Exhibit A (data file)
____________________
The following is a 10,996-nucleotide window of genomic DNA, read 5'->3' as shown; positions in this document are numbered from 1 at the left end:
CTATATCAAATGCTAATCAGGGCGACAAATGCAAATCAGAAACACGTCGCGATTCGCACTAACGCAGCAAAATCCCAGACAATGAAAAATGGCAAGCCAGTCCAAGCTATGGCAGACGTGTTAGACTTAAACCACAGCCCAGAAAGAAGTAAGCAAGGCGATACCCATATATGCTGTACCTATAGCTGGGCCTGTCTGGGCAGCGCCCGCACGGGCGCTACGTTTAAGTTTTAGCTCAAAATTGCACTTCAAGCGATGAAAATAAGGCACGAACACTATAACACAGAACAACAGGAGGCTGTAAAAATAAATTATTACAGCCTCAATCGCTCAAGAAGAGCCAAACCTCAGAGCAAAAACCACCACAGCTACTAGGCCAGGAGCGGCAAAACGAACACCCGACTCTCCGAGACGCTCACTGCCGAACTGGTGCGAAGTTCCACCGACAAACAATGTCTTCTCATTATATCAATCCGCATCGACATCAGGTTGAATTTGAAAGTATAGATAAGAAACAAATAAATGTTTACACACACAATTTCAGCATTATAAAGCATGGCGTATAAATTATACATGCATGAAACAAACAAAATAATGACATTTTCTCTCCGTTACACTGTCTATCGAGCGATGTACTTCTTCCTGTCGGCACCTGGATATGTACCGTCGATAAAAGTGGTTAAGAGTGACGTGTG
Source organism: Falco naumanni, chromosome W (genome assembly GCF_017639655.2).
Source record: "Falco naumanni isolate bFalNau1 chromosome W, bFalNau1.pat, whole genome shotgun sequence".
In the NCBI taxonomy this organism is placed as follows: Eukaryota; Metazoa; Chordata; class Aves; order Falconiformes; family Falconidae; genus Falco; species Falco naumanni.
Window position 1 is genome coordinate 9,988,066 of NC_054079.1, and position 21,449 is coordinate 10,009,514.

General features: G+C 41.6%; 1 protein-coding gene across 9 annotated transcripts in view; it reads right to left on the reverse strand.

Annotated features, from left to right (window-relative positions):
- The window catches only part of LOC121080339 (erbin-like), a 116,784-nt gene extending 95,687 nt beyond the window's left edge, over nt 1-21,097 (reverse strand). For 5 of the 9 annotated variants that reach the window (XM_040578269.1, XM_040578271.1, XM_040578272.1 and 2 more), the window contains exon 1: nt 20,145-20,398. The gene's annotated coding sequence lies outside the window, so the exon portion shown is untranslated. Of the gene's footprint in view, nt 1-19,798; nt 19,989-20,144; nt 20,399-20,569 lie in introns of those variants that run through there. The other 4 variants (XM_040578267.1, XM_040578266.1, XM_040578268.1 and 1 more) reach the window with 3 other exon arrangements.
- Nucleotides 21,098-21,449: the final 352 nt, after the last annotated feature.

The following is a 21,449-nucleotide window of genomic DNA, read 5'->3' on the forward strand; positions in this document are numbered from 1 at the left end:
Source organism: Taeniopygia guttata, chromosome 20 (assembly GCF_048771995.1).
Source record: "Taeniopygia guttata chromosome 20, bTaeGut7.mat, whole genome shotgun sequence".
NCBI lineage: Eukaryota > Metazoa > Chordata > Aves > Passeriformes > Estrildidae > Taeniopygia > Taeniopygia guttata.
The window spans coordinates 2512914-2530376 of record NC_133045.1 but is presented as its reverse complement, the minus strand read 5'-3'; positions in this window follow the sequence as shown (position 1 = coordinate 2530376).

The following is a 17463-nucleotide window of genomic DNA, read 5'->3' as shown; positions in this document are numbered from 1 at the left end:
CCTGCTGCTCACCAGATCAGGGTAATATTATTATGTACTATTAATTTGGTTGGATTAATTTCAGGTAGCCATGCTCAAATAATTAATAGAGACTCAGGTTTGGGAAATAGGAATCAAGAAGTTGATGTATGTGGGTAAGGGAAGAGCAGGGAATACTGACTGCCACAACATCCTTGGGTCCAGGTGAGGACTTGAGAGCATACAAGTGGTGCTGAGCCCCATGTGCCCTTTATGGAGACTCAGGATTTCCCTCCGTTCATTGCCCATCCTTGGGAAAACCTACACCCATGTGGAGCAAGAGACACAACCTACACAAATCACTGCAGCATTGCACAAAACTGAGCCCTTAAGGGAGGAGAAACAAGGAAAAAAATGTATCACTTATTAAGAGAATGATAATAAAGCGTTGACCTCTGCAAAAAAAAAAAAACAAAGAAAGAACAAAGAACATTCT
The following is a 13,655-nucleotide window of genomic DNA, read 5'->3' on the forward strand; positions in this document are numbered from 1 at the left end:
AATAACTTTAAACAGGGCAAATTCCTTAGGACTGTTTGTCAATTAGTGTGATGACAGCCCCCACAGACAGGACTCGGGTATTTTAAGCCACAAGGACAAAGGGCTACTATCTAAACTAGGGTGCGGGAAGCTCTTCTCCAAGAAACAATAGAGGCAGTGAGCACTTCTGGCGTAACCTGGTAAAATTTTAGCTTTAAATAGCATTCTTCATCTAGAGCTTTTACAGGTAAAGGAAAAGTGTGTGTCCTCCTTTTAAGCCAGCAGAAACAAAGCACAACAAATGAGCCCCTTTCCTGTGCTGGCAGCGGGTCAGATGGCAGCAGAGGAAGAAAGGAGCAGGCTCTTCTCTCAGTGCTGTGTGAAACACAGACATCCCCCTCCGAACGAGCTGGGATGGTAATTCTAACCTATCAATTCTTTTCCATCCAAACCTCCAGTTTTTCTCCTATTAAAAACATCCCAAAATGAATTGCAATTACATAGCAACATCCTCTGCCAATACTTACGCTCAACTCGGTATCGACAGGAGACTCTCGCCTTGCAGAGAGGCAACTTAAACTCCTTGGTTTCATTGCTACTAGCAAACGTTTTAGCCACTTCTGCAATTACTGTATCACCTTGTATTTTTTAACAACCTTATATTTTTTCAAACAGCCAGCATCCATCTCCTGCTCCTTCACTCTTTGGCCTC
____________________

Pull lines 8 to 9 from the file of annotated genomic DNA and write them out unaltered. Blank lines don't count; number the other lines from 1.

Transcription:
Annotated features, from left to right (window-relative positions):
- The window catches only part of LOC121080339 (erbin-like), a 116,784-nt gene extending 95,687 nt beyond the window's left edge, over nt 1-21,097 (reverse strand). For 5 of the 9 annotated variants that reach the window (XM_040578269.1, XM_040578271.1, XM_040578272.1 and 2 more), the window contains exon 1: nt 20,145-20,398. The gene's annotated coding sequence lies outside the window, so the exon portion shown is untranslated. Of the gene's footprint in view, nt 1-19,798; nt 19,989-20,144; nt 20,399-20,569 lie in introns of those variants that run through there. The other 4 variants (XM_040578267.1, XM_040578266.1, XM_040578268.1 and 1 more) reach the window with 3 other exon arrangements.